A new article in The Atlantic looks at how many Jesuit colleges are rebranding themselves to project an image of fidelity to so-called "Catholic values" without proclaiming fidelity to actual Catholic teachings.
There is a lot to chew on in Autumn Jones' "The New Brand of Catholic Universities," and more than a few religion ghosts -- that is, hints of valuable religion angles that are left unexplored. Key words? Ex Corde Ecclesiae.
Two points especially call out for clarification. The first is that of what happened to the Jesuits. Jones writes:
A fourth of the 28 Jesuit colleges and universities currently have lay presidents, and the number of Jesuit priests who are active in everyday operations at the schools isn’t nearly as high as it once was.
That is putting it mildly. Here's how the Washington Post reported the decline in local Jesuit vocations in 2011, which reflects a global trend:
When John Langan came to Georgetown University in 1975 as a young Jesuit priest, he was one of 112 brothers from the Catholic order on campus. ...
Today there are barely half as many Jesuits at Georgetown, the order’s flagship university. Gonzaga, a Jesuit high school in Northwest Washington, is down to 17, compared with 43 in 1970.
It would have been enlightening for the Atlantic to at least ask why there are fewer Jesuits at Jesuit colleges. The reasons (such as those brought out by First Things then-editor David Mills in his response to the 2011 WaPo piece) could shed light upon the forces contributing to the diminishment of the schools' Catholic identity.
The other omission in the Atlantic piece concerns an issue raised by one of Jones' sources:
Sean Daru, a 2014 Regis [University] graduate from Denver, sought a Catholic education and needed to stay close to home for family reasons. Regis was his only option. "It is different in very meaningful and obvious ways," Daru said. "Some of those differences are good and necessary. And some of those differences aren’t. While, undoubtedly, there are things that make Regis Catholic, there are things that are missing that are central to what it would be to be a Catholic university."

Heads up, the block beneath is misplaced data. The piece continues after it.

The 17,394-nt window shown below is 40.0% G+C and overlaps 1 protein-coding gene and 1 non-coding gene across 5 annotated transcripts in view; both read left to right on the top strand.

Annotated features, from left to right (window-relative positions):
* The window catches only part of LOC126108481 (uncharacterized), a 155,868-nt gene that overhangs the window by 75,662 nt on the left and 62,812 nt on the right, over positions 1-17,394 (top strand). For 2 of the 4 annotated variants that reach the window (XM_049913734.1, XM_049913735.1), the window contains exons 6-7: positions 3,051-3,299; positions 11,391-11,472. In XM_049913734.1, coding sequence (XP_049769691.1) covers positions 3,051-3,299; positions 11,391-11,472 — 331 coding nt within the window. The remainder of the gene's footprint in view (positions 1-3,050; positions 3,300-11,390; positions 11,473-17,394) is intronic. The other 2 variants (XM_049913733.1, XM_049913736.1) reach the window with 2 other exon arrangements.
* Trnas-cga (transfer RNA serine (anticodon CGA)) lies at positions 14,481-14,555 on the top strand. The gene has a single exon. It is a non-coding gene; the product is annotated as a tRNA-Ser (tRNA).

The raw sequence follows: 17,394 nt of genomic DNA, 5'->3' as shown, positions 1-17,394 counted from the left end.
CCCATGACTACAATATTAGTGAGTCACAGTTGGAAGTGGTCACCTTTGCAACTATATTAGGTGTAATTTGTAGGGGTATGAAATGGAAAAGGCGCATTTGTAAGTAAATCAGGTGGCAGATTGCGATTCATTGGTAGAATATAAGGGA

That last line is a great quote; I would call it the heart of the article.
After reading it, one would expect a follow-up question: What things are missing from Regis that are central to the student's idea of a Catholic university? Eucharistic adoration? Required classes in Catholic theology? A social-justice club that is active in the pro-life arena? The reader is left guessing.
One last note: The Atlantic quotes Gonzaga University President Thayne McCulloh extensively throughout its article, even giving him the last word.
However, although the article mentions organizations that are working to promote Catholic identity at Jesuit colleges, it fails to quote any representative of such a group, or any outside critic. Instead, it permits McCulloh to respond extensively to a generalized account of such groups:
Today, a handful of organizations, concerned about these changes, advocate for a stronger Catholic identity at Jesuit universities. The 1887 Trust and the Father King Society are two examples. Participants share concerns regarding events, speakers, curriculum requirements, and faculty appointments.
But McCulloh hasn’t been fazed by these efforts: "I respect the right of people to form groups, to create circles, to engage in discussion about issues that are important to them and those they feel ought to be relevant to us. I have actively engaged with them and I have let them know that I do not agree with their perspective."
"If they experienced it with us, no, they would not find perfection," McCulloh continued. "But they would find that all of the things that the Church and the Jesuits are asking universities to do are here and obvious."
Once again, the last line invites a follow-up: What things are church authorities and the Jesuits asking universities to do?
Without any information from an actual representative of the groups that are calling Jesuit universities to greater religious accountability, McCulloh is responding to a straw man. In other words, where is the other side of this debate?